Path sampling and stepping-stone sampling require additional calculations to perform model selection. Both approaches use the same collection of samples to estimate the marginal likelihood but do so in a different way. Both approaches construct a path between prior and posterior (both defined in the mcmc block above) but, since path sampling uses Simpson's triangulation formula, it converges less quickly to the true value than does stepping-stone sampling. However, when a lot of samples along this path are collected, this difference becomes negligible. NOTE: while the HME and AICM are available in Tracer, path sampling and stepping-stone sampling are not, as they require additional calculations. The code below runs a series of 100 power posteriors along the path between prior en posterior, with the powers being determined according to evenly spaced quantiles of a Beta(0.3,1.0) distribution:

<beast>
    <marginalLikelihoodEstimator chainLength="1000000" pathSteps="100" pathScheme="betaquantile" alpha="0.30">
    	<samplers>
	    <mcmc idref="mcmc"/>
	</samplers>
        <pathLikelihood id="pathLikelihood">
            <source>
                <posterior idref="posterior"/>
            </source>
            <destination>
                <prior idref="prior"/>
            </destination>
        </pathLikelihood>
        <log id="MLE.bsp" logEvery="1000" fileName="MLE.bsp.log">
            <pathLikelihood idref="pathLikelihood"/>
        </log>
    </marginalLikelihoodEstimator>
</beast>

The samples collected from the power posteriors are stored in the MLE.bsp.log file, which is subsequently used as input for calculating the marginal likelihood using path sampling and stepping-stone sampling. The following code runs the path sampling calculation on the samples collected in the marginalLikelihoodEstimator element:

<beast>
    <pathSamplingAnalysis fileName="MLE.bsp.log">
        <likelihoodColumn name="pathLikelihood.delta"/>
        <thetaColumn name="pathLikelihood.theta"/>      
    </pathSamplingAnalysis>
</beast>

The code below then runs the stepping-stone sampling calculation on the same collection of samples gathered in the marginalLikelihoodEstimator element:

<beast>
    <steppingStoneSamplingAnalysis fileName="MLE.bsp.log">
        <likelihoodColumn name="pathLikelihood.delta"/>
        <thetaColumn name="pathLikelihood.theta"/>      
    </steppingStoneSamplingAnalysis>
</beast>

It is also possible to run several independent marginal likelihood calculations to obtain a larger number of samples to increase the accuracy of path sampling and stepping-stone sampling. For example, running the code above twice would result in two output files (e.g. MLE-1.bsp.log and MLE-2.bsp.log) containing different samples from a series of power posteriors. One can then combine these two output files (and hence the samples they contain) to estimate the marginal likelihood using path sampling and stepping-stone sampling by providing a list of the output files to the pathSamplingAnalysis and steppingStoneSamplingAnalysis XML elements. The following code runs the path sampling calculation on the two output files:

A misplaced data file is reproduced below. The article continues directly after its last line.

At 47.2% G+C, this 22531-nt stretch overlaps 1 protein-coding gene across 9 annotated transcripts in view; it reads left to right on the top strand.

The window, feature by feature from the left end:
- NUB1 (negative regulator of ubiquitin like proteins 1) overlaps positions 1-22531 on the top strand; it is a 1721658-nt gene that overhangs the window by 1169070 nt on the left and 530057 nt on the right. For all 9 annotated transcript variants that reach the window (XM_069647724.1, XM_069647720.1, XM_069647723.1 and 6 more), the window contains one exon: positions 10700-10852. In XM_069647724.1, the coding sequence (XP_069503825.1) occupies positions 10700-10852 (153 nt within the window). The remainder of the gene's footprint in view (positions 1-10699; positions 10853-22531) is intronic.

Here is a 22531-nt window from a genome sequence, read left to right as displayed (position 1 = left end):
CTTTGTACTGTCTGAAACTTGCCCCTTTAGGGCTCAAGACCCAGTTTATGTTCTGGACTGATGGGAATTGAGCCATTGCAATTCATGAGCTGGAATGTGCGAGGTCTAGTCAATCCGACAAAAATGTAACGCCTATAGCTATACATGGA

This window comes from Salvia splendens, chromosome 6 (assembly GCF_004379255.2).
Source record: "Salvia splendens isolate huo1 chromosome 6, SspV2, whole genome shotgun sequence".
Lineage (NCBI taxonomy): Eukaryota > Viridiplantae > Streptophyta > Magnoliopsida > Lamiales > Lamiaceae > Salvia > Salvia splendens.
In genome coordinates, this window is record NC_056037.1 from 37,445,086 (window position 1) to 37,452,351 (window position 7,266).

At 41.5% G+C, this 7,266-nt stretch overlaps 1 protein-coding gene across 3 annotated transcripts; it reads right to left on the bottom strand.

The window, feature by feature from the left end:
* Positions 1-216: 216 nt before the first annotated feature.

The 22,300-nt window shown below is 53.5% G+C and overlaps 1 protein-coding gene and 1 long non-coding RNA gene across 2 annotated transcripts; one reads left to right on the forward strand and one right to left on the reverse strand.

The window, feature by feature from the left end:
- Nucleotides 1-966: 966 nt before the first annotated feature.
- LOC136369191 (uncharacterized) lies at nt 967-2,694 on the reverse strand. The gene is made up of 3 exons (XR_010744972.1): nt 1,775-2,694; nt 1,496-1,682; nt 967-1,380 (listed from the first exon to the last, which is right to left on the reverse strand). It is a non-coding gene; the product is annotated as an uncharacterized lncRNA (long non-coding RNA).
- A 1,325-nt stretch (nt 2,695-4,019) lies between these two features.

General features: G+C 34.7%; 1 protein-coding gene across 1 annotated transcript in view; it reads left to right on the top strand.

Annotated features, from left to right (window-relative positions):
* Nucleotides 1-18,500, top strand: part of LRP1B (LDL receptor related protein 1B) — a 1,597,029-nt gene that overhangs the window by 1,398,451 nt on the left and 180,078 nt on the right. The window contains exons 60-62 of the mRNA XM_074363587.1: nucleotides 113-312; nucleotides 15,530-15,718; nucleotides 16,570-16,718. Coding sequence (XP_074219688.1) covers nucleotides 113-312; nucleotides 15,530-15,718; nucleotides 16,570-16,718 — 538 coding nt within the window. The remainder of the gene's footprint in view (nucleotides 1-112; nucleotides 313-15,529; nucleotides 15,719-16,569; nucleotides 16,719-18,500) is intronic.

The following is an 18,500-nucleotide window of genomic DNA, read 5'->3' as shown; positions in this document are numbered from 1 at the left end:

<beast>
    <pathSamplingAnalysis fileName="MLE-1.bsp.log MLE-2.bsp.log">
        <likelihoodColumn name="pathLikelihood.delta"/>
        <thetaColumn name="pathLikelihood.theta"/>      
    </pathSamplingAnalysis>
</beast>

The code below then runs the stepping-stone sampling calculation on these two output files:

<beast>
    <steppingStoneSamplingAnalysis fileName="MLE-1.bsp.log MLE-2.bsp.log">
        <likelihoodColumn name="pathLikelihood.delta"/>
        <thetaColumn name="pathLikelihood.theta"/>      
    </steppingStoneSamplingAnalysis>
</beast>

Note that if the two output files were obtained using independent runs, a separate BEAST XML file to combine these samples can easily be created. This XML file has no need for an mcmc or marginalLikelihoodEstimator block, since all the samples have already been collected and hence, no additional calculations are required.

If you use this code we would encourage you to cite the following papers:

Baele G, Lemey P, Bedford T, Rambaut A, Suchard MA and Alekseyenko AV (2012) 'Improving the accuracy of demographic and molecular clock model comparison while accommodating phylogenetic uncertainty' Molecular Biology and Evolution 29(9), 2157-2167.

Baele G, Li WLS, Drummond AJ, Suchard MA and Lemey P. (2013) 'Accurate model selection of relaxed molecular clocks in Bayesian phylogenetics' Molecular Biology and Evolution 30(2), 239-243.

 

If you'd like to know more about the use of path sampling (PS) and stepping-stone sampling (SS) on whole genome data sets (i.e. involving a lot of parameters across different genes) and/or using multi-core hardware in BEAST/BEAGLE, we'd like to refer you to the following paper:

Baele G and Lemey P. (2013) 'Bayesian evolutionary model testing in the phylogenomics era: matching model complexity with computational efficiency' Bioinformatics 29(16), 1970-1979.

Listed below is a more technical paper on performing direct (log) Bayes factor estimation between two models using path sampling (PS) and stepping-stone sampling (SS), with an emphasis on the derivation of the statistical properties of the latter. This paper focuses on comparing high-dimensional substitution models, but currently does not offer a BEAST implementation:

Baele G, Lemey P and Vansteelandt S. (2013) 'Make the most of your samples: Bayes factor estimators for high-dimensional models of sequence evolution' BMC Bioinformatics 14, 85.